Director and writer Rian Johnson (Star Wars: The Last Jedi) began life as a humble indie director of such wonderfully dark and unique pieces like Brick, Brothers Bloom, and Looper. His foray into the force, while not yet completely over, wasn’t his most comfortable habitat. With Knives Out he has returned to his more natural setting.
Knives Out is subtly clever, amid some outright funny moments and twists. It is unapologetically modeled on TV mysteries like Murder She Wrote, Columbo, or Midsommer Murders (to name a very few) from its teaser opening to its act breaks. In many ways, it is an American remake of Gosford Park, but it isn’t entirely satiric. It is, in fact, in equal measure, an homage while recognizing the forced nature of the genre.
But, of course, this kind of story only works with a solid cast and a unique detective.
Enter Daniel Craig (Spectre ) as the “famous” detective. He is quick-witted and observant, but often gathering his understanding by simply stirring the pot. Lakeith Lee Stanfield (The Girl in the Spider’s Web) and Noah Segan are his on-loan police officers who fascilitate, but aren’t necessarily competent or professional. Segan, in particular, has some fun moments in this capactiy.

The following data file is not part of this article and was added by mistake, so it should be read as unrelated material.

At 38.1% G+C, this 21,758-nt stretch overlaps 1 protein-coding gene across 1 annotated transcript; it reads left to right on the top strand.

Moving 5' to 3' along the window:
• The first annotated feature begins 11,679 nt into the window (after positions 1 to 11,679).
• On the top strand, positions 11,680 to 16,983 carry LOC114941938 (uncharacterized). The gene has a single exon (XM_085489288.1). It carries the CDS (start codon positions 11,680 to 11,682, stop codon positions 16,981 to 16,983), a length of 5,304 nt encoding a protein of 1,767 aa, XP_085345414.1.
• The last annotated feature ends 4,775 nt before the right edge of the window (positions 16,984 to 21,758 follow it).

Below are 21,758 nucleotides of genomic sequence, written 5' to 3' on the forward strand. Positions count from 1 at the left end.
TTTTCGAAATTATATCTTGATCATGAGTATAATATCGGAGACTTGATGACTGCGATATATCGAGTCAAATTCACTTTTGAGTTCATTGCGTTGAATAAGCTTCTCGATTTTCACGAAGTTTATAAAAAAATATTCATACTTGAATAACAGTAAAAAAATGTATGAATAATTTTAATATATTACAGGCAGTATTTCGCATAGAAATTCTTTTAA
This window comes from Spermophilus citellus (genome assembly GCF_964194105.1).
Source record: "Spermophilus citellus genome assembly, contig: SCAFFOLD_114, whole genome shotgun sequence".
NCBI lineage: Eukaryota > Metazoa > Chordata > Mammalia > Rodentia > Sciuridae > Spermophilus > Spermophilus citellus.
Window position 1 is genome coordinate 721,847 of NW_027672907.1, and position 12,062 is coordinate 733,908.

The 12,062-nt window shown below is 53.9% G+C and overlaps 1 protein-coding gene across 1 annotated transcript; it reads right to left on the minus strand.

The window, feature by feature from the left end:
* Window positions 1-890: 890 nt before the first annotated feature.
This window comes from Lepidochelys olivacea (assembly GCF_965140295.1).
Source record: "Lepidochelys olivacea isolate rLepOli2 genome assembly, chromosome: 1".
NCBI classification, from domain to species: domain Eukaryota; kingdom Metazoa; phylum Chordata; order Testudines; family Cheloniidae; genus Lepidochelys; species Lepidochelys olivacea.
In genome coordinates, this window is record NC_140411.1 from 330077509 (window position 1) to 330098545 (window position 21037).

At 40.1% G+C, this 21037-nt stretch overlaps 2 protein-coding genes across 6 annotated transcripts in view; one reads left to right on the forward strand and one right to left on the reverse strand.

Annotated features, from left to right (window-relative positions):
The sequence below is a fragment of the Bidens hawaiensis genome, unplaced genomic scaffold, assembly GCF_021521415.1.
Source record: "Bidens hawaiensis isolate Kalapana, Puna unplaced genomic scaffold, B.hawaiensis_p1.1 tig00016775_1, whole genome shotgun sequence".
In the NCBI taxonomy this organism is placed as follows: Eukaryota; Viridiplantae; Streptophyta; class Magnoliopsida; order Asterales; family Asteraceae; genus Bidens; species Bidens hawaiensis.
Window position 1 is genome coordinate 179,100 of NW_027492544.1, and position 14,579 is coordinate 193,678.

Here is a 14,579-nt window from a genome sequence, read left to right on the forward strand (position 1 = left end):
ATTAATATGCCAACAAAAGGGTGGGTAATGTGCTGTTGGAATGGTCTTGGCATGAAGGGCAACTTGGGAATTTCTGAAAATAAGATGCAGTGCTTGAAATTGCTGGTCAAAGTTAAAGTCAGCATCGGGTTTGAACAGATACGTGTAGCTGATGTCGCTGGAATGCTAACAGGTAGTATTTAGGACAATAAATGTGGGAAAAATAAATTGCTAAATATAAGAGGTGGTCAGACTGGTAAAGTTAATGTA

And then there are the suspects of Christopher Plummer’s (Boundaries) unusual death. As you might expect, they are primarily his family. The motley crew are all unique characters brought to life by Chris Evans (Gifted, Endgame), Jamie Lee Curtis (Halloween), Michael Shannon (The Current War), Don Johnson (Book Club), and Toni Collette (Velvet Buzzsaw), with Katherine Langford (Love, Simon) and Jaeden Lieberher (It) in the two younger roles. Many get to play against type, particularly Evans. But all are having a lot of fun.
And then, of course, you need the innocent under attack that our intrepid detective must exonerate lest justice go astray. For that role we have Ana de Armas (Blade Runner 2049) who delivers a great and layered performance with both depth and comedy.
And, believe it or not, I’ve only provided info here you get in the first five minutes of the film. And, of course, it isn’t as straight-forward as it may sound or it wouldn’t be a Rian Johnson script.
Suffice to say, Knives Out is clever and entertaining, with excellent pacing and a love of what it is doing. From its opening moments to its closing shot, it pulls you along without respite. Make time for this over the holidays, it is definitely worth your time. And it isn’t a remake, a sequel, a reboot, origin story, or spin-off…how’s that for a treat these days?